The new Jumpstart Our Business Startups (JOBS) Act is designed to make it easier for new businesses to acquire funding and succeeds in this by creating exemptions to prior acts, namely the National Securities Markets Improvement Act (NSMIA) and, by extension, the Securities Act of 1933. Where it fails, however, is in making clear the division of authority between the federal government and states when it comes to assessing filing fees for crowdfunded securities. Instead, the JOBS Act refers back to a section of the Securities Act pertaining to broker’s transactions. The lapse is likely to cause confusion for both startups and states as they attempt to navigate the new law. For more on this continue reading the following article from JDSupra.
The Jumpstart Our Business Startups Act (JOBS Act) is a very modest 9,000+ words. In comparison, the Dodd-Frank Act is a hefty 360,000+ words. Thus, I find the number of technical errors in the JOBS Act to be surprising. One such error is likely to cause some consternation.
Before there was a JOBS Act, a Dodd-Frank Act or even a Sarbanes-Oxley Act, there was a National Securities Markets Improvement Act (NSMIA). That act amended Section 18 of the Securities Act of 1933 to preempt state authority to require registration or qualification of “covered securities”. Section 18(b)(4) specifies that securities are covered securities with respect to a transaction that is exempt from registration under the Securities Act pursuant to specified statutes or SEC rules. Among other things, Section 301 of the JOBS Act added a new Section 4(6) to the Securities Act to exempt crowdfunded securities (provided, of course, that specific conditions are met). In Section 305(a) of the JOBS Act, Congress prevented the states from requiring qualification or registration of exempt crowdfunded securities by adding a reference to Section 4(6) in the list of exemptions in Section 18(b)(4).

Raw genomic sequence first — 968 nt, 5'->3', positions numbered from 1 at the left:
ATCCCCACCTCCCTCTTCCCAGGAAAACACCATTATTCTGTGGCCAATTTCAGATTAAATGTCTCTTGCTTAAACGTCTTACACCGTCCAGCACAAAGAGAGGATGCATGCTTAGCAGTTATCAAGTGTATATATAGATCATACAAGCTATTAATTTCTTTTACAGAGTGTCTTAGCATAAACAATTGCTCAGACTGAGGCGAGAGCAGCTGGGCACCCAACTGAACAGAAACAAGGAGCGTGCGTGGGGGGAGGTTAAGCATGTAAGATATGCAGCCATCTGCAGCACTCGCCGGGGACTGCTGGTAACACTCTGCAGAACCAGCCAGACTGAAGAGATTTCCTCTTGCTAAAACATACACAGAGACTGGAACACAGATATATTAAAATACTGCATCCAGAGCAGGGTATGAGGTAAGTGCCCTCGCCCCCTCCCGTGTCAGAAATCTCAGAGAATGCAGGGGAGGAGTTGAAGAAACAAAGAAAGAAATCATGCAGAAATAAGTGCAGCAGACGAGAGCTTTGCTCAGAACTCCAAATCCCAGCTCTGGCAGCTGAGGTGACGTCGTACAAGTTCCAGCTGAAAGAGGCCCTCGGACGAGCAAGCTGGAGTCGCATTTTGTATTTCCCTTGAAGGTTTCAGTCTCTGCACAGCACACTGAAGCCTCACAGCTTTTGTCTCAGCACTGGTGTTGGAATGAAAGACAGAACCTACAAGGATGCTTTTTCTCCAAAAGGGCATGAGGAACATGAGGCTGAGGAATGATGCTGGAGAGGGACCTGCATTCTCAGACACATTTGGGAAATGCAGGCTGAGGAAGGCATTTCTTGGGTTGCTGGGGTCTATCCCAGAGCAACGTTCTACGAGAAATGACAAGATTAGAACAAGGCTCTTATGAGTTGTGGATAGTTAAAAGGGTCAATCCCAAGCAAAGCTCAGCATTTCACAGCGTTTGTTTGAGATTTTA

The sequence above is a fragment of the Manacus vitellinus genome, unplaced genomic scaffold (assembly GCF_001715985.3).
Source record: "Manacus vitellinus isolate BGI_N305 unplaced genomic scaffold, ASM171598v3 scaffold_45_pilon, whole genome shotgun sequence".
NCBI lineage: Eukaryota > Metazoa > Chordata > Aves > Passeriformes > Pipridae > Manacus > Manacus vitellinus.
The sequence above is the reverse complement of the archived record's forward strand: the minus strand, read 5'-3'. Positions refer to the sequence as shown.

In enacting the JOBS Act, Congress didn’t push the states entirely out of the picture. In Section 18(c), Congress preserved state authority to investigate and bring fraud actions and to require notice filing of any document filed with the SEC.
Section 305(c) of the JOBS Act amended Section 18(c)(2) by adding a new subdivision (F). This change is itself puzzling because there wasn’t, and Congress didn’t add, a subdivision (E). More important, however, is the caption to new subdivision (F) – “Fees not Permitted on Crowdfunded Securities”. This might lead one to conclude that Congress intended to preclude states from imposing fees with respect to offers and sales of crowdfunded securities that are exempt from registration under the Securities Act. However, new subdivision (F) states “no filing or fee may be required with respect to any security that is a covered security pursuant to subsection (b)(4)(B)”. Section 18(b)(4)(B) doesn’t deal with crowdfunding. Rather refers to the preexisting Securities Act exemption for broker’s transactions.
The JOBS Act has made some unintended changes to the California Corporate Securities Law. Section 25102.1(c) and (d) recognized federal preemption under the NSMIA by providing that offers and sales of securities pursuant to Section 18(b)(4)(C) and (D) are not subject to qualification under Sections 25110, 25120 and 25130. However, when Congress added the reference to Section 4(6) in Section 18(b)(4), it didn’t simply tack it on to the end as a new subdivision (E). Instead, it added the reference as a new subdivision (C) and renumbered the existing subdivisions (C) and (D) as (D) and (E). Consequently, Section 25102.1(c) now refers the exemption created by Section 4(6) rather than Section 3(a) and Section 25102.1(d) now refers to the exemption created by Section 3(a) rather than rules or regulations issued under Section 4(2).
This article was republished with permission from JDSupra.